September 26, 2017

What’s behind Declining Male Labor Force Participation

Fewer Good Jobs or Fewer Men Seeking Them?
  • Scott Winship

    Former Senior Fellow, Manhattan Institute

Many are concerned about the state of the American job market, convinced that improving employment indicators mask pervasive hardship. In particular, some are concerned about the increase in the number of prime-age men who are neither working nor looking for work—men who are out of the labor force, or inactive. While this upward trend is routinely taken as a sign of the economy’s weakness, other interpretations are possible.

Scott Winship considers why inactivity in the labor force among prime-age men—those between the ages of 25 and 54—has grown so steadily for so long. The study examines trends in a number of labor market indicators to assess the extent to which rising inactivity rates reflect a worsening of the job market (lower demand) or reduced job-seeking (lower supply). It takes a detailed look at four different types of prime-age inactive men: the disabled, the retired, those who want a job, and those who do not. 

Policymakers should focus on helping the unemployed and inactive men who want jobs and on reforming disability programs to promote independence. The unemployment rate provides a reliable indicator of changes in the labor market’s strength, even if it understates the level of involuntary joblessness. The Bureau of Labor Statistics should consider adopting a new “U5b” rate that includes inactive people who want a job along with those counted by the existing unemployment rate, in order to institutionalize a broader measure of joblessness and increase faith in our jobless statistics.

Key Highlights

  • The inactive, not the unemployed, are behind falling male work rates. While it became more difficult for job seekers to find work starting in the 1970s, the decline in work was primarily a consequence of more men not looking for work; that is, of rising inactivity. The inactivity rate for prime-age men rose from under 2 percent in 1930 to 4 percent in 1970 and to 11.5 percent by 2016.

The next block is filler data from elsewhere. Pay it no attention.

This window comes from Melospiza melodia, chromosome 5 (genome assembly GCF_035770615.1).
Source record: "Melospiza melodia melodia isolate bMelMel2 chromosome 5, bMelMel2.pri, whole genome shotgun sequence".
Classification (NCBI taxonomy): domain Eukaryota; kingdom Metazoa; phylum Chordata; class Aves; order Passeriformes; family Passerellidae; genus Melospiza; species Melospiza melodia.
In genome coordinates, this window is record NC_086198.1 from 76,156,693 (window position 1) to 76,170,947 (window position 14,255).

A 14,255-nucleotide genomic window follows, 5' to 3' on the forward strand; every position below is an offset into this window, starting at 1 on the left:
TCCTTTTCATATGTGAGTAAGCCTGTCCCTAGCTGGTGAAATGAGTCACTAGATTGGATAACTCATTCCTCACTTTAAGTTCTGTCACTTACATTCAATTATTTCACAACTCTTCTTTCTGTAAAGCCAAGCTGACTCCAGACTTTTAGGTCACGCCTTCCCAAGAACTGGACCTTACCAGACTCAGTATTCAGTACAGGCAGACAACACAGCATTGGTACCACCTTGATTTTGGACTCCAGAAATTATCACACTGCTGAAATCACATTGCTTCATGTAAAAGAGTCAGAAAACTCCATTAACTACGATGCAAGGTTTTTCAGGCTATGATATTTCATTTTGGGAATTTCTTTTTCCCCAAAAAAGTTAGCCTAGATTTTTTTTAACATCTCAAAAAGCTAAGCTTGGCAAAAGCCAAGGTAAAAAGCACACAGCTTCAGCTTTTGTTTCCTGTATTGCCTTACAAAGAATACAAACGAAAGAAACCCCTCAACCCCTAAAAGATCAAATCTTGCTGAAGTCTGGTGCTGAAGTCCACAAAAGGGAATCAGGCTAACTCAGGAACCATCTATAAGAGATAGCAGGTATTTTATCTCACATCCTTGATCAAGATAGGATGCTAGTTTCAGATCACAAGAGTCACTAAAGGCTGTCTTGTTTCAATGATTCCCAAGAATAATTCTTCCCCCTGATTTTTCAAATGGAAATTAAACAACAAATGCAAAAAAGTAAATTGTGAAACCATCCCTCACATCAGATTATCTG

• While many observers assume that increasing inactivity rates reflect more men “dropping out” of the labor force out of frustration with the job market, relatively few prime-age inactive men fit the picture. Just 3 percent meet the official federal definition of a “discouraged worker,” and in 2014 just 7 percent of prime-age men inactive the entire preceding year said their reason for not working was that they could not find a job. The increase in their ranks accounted for just 9 percent of the rise in full-year inactivity from 1968 to 2014.
  • Few inactive men say they want a job in a typical week, and most of the increase in inactivity has involved men who do not want a job. This study estimates that only about one in four inactive men in 2014 wanted a job, and only about 25 percent of the increase in inactivity in a typical week from 1969 to 2014 involved men who wanted a job. Less than one-third of non-disabled inactive men want a job. 
  • Increasing male inactivity has been accompanied by rising, not falling, pay. After accounting for inflation, median pay among all men was higher by 23 to 31 percent in 2016 than in 1967, and the pay of less-skilled workers was 10 percent higher.
  • Understanding why prime-age male inactivity has risen requires focusing on disability. No fewer than 58 percent of prime-age inactive men report being disabled. While they make up a smaller share of inactive men than in the past, they still play a major role in rising inactivity.